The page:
Taroko Gorge

Taroko Gorge

8. One of the Safest Destinations in the World

Ever experienced complete peace of mind while travelling? Well, if you haven’t already, you surely will in Taiwan!

Taiwan is considered one of the safest countries on the planet, making it an ideal destination for solo travellers. In fact, my first solo trip back in January of 2017, was to Taiwan. I never once felt uneasy or threatened. In fact, travelling to Taiwan solo was what gave me the confidence to travel to other destinations by myself!

While living in Taiwan, I’ve left my scooter keys in my scooter overnight… multiple times (I know, I know), and have always found my scooter right where I left it the next morning. I’ve walked back to my apartment alone in the middle of the night countless times, without ever once feeling in danger.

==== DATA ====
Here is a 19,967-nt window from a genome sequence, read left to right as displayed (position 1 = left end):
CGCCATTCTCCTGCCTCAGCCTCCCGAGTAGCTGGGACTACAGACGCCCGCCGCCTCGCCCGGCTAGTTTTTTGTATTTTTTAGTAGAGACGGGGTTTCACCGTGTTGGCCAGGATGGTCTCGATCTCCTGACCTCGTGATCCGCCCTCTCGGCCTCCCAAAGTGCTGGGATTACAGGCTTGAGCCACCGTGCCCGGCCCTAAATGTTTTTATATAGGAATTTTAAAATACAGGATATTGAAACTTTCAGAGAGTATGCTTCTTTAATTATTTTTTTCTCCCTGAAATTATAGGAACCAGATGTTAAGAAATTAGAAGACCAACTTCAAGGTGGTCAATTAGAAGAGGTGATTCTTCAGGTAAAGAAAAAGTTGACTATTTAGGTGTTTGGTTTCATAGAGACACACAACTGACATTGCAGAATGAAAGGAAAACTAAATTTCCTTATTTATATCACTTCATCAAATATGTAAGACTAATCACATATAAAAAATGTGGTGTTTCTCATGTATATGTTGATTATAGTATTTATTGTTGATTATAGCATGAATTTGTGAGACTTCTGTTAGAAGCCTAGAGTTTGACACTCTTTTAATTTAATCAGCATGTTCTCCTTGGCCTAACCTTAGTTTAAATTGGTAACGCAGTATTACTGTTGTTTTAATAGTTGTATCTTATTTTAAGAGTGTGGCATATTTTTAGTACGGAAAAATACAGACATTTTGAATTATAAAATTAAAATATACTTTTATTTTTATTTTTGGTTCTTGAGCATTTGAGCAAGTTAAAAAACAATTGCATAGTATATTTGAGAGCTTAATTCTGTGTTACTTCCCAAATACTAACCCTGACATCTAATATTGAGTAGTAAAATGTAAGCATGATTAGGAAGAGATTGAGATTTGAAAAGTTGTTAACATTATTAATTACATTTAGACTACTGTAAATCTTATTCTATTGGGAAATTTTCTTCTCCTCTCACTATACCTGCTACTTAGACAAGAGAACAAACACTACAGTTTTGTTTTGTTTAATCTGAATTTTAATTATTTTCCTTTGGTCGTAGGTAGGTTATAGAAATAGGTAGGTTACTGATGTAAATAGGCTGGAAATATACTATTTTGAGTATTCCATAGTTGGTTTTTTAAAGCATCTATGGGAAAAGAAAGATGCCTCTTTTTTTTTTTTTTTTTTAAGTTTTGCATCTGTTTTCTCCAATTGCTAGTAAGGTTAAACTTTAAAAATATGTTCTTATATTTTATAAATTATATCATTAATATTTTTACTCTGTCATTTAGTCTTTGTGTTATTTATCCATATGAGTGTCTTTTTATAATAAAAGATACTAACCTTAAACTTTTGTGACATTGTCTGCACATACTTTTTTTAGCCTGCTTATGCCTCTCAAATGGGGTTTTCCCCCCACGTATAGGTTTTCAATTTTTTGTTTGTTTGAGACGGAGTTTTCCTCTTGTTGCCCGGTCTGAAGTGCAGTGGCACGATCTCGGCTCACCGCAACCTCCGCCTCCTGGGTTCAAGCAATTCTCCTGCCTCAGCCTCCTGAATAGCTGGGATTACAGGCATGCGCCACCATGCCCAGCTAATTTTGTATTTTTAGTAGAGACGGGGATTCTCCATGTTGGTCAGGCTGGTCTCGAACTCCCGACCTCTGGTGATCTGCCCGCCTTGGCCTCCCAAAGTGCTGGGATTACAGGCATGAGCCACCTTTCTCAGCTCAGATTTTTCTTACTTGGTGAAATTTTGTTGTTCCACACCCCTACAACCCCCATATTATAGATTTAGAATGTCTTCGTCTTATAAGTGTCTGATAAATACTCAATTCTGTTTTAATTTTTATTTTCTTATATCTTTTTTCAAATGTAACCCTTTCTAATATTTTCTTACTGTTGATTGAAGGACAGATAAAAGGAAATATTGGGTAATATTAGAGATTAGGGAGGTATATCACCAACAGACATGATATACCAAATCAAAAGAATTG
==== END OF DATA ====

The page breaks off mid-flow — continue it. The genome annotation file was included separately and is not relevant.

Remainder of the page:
I truly believe that Taiwan is the place for first-timers to Asia, or those looking to embark on their first solo adventure! It’s a great place to ease into all of the energy, excitement, and chaos that comes with travelling through Asia, all within an exceptionally safe environment.

What about you, have you ever been to Taiwan?

What did you love most about this amazing island?

The post 8 Reasons Why Taiwan Should Move To The Top Of Your Bucket List appeared first on A Broader Tale.

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8 Reasons Why Taiwan Should Move To The Top Of Your Bucket List